Campaigners say licensing system to curb seal shooting has failed
The Seal Protection Action Group say a law banning seal shooting except as a 'last resort' is not working.
Animal campaigners have accused the Scottish Government of failing to curb seal shooting after figures showed nearly 900 seals were shot over the last two years.
The Seal Protection Action Group (Spag) described the figures, which follow the introduction of a new licensing system in 2011, as "staggering".
Under the Marine Scotland Act 2010, it is an offence to kill or injure a seal except under licence. Licensees are expected to follow the principle that seals should only be shot as a last resort.
According to the figures, 461 seals were shot in 2011 and 423 in 2012. Last year's figure comprised 349 grey seals and 74 common seals.
A total of 61 licences were granted last year to fishfarms, wild salmon netting companies and sports fishing interests.
Spag spokesman Andy Ottaway said: "Under the Government's new scheme a staggering 884 seals or more have been shot in just two years, allegedly as a 'last resort' measure.
"That's an awful lot of last resorts and it strongly suggests nothing much is being done to curb seal shooting, which is becoming institutionalised under a Government scheme we hoped would help end it."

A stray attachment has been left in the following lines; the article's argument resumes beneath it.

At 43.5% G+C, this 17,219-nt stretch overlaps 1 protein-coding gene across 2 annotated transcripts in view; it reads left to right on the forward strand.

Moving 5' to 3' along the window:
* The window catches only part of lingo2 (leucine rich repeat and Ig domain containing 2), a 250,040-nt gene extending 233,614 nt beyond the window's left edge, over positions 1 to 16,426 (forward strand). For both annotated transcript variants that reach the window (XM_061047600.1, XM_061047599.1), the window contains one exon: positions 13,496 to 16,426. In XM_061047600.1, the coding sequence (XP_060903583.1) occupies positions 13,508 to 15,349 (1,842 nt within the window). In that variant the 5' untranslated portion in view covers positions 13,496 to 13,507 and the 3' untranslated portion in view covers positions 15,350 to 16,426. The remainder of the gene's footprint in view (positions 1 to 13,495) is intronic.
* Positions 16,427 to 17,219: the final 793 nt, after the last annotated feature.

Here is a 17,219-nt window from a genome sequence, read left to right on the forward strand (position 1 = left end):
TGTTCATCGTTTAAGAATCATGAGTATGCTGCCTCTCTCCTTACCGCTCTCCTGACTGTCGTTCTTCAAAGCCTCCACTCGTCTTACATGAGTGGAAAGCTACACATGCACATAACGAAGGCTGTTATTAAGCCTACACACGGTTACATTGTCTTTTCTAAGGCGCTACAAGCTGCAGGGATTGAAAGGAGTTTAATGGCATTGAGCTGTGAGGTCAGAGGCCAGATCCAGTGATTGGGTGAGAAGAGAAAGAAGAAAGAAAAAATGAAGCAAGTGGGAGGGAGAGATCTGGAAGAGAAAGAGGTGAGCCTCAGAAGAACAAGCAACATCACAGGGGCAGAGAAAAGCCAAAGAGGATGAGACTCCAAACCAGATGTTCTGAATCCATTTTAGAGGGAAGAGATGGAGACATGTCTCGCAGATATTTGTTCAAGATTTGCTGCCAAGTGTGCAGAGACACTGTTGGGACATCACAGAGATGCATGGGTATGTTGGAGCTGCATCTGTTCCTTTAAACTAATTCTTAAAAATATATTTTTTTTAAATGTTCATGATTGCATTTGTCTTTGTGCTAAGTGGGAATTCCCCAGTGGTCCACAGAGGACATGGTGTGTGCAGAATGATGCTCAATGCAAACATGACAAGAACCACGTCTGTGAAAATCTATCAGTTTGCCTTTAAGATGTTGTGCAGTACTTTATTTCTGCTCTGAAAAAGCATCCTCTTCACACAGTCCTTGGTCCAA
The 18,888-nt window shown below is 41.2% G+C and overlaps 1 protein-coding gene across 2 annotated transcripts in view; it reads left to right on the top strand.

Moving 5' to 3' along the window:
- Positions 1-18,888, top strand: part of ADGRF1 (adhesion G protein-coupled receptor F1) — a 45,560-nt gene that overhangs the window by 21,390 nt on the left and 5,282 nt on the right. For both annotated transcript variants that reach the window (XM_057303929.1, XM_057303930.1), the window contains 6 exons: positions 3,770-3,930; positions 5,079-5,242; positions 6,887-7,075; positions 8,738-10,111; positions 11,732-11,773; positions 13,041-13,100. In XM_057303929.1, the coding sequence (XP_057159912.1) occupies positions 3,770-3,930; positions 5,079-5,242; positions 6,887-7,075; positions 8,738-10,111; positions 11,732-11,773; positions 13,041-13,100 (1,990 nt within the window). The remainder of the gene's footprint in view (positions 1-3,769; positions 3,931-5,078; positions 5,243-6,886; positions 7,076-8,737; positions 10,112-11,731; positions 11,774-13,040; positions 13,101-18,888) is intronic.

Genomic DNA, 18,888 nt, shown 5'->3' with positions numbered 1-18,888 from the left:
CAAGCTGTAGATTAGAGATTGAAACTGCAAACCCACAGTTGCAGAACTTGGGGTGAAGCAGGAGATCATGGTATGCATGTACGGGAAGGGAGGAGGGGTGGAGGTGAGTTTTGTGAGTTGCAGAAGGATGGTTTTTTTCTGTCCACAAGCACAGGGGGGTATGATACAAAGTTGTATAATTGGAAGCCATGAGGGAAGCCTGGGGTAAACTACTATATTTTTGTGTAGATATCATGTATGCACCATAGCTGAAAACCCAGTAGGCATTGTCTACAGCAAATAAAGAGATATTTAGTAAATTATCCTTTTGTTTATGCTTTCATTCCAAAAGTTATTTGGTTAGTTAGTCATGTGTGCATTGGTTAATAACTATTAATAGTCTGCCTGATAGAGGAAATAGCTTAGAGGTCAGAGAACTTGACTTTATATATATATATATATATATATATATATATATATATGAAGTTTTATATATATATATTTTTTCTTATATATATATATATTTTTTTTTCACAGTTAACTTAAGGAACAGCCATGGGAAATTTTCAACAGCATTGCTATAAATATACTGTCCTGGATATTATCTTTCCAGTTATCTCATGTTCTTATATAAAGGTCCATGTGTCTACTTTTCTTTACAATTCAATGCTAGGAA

He said a new device to deter seals without harming them had been developed by experts at St Andrews University, but claimed costs were putting companies off trialling this.
Mr Ottaway said: "Every day seals are shot in Scottish waters while the Scottish salmon industry, worth half a billion pounds, quibbles over testing a device for just a few thousand pounds.
"It's a shameful situation and we appeal to the Government and the industry to pull together and subsidise trials far and wide, because it may save seals now as well as resolve an issue that leaves a bloody stain on the image of Scotland and Scottish salmon products."
A Scottish Government spokesperson said: "It is now illegal to shoot a seal except under very strict licensing conditions. The numbers of seals actually shot represent less than 37% of those permitted under licence and less than 1% of the overall seal population.
"We will continue to work with the fish farming and wild fisheries interests to consider further options for seal management. We have also created new Seal Conservation Areas and work is being progressed to introduce further protection through designated seal 'haul out' sites."